(4) Hennepin is the next major arterial at the approximately 1 mile grid spacing, removing it would maim the arterial system. [Comment, since Lyndale and Hennepin come together at I-94, the arterial system is largely ineffective anyway.]

What would happen?

Based on evidence about induced demand, some traffic would disappear and some traffic would reroute to alternatives. Substitute routes should see an increase in total traffic. My guess is the most affected route would be Lyndale. If my posited design were implemented, short sections of 22nd, 24th, 25th, and 26th Streets would also see more traffic as travelers from the North peel off from Lyndale to reach places on Hennepin that would have been accessed differently.

There would be fewer traffic conflicts at the remaining Hennepin Avenue intersections, though it wouldn’t go to zero, as sections of the route would still be open.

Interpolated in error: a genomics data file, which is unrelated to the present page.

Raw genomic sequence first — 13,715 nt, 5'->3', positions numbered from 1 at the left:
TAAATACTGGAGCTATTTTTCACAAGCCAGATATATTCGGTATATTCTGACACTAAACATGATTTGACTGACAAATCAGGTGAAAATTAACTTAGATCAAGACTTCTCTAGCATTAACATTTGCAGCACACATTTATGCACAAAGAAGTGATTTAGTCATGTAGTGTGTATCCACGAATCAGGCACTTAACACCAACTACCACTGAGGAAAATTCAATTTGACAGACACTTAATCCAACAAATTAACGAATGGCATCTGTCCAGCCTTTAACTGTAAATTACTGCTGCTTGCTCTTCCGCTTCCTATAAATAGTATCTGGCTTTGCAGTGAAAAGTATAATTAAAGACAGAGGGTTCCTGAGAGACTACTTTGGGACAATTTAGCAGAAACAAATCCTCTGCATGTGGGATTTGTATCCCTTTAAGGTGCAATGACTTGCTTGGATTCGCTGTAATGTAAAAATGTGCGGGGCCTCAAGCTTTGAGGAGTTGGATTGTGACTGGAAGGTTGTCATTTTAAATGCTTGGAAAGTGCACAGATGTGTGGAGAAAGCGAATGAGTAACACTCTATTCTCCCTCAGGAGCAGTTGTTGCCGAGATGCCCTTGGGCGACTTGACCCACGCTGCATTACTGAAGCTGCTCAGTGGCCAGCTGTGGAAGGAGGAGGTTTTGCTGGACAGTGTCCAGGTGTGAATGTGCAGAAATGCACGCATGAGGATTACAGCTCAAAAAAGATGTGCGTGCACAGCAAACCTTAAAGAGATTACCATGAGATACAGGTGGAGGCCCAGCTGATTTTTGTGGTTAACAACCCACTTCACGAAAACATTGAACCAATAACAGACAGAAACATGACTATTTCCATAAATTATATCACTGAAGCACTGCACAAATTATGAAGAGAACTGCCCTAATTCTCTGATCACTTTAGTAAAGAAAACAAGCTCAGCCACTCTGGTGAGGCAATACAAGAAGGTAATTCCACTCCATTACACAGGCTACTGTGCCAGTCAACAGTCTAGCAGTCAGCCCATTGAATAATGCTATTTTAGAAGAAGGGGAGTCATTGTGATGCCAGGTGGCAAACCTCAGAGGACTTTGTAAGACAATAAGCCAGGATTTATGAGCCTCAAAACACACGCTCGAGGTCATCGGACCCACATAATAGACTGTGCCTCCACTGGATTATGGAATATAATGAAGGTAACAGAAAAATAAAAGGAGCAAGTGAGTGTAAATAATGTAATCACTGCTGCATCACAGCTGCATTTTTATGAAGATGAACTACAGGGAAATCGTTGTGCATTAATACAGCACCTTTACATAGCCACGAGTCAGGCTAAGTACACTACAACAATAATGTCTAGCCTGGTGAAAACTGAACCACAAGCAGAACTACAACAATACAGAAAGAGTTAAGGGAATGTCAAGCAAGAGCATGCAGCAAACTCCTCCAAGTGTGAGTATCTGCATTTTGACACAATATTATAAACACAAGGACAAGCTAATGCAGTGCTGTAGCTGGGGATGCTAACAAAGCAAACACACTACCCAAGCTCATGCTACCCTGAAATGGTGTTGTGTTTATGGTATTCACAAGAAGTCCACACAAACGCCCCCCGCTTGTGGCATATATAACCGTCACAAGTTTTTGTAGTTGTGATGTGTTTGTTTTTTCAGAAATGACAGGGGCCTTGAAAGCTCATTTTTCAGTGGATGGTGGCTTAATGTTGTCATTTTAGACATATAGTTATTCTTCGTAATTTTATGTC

It gives us an opportunity to straighten the grid. Colfax, Dupont, and Emerson can be reconnected as through routes. We can also remove or modify a number of the traffic calming measures in the neighborhoods abutting Hennepin, as the spillovers would be of a different nature.



The Elements of Vibe

What is vibe? Vibe is the vitality of street life, the feeling that there is something going on, of being where the action is. Successful places have vibe, dead places don’t. We don’t want vibe everywhere and probably can’t support it. But surely we could have more active places then we do now with a better location of activities.
We drive to places we can walk around, rather than walk around our own neighborhood, unless we happen to live in a place with vibe.
Why do we want to walk around? Because there are multiple things to do: find food, browse books, hear music, entice the intellect, stimulate the senses. This concentration of activities only happens because of the crowds around, and the crowds only gather because of the concentration. More begets more.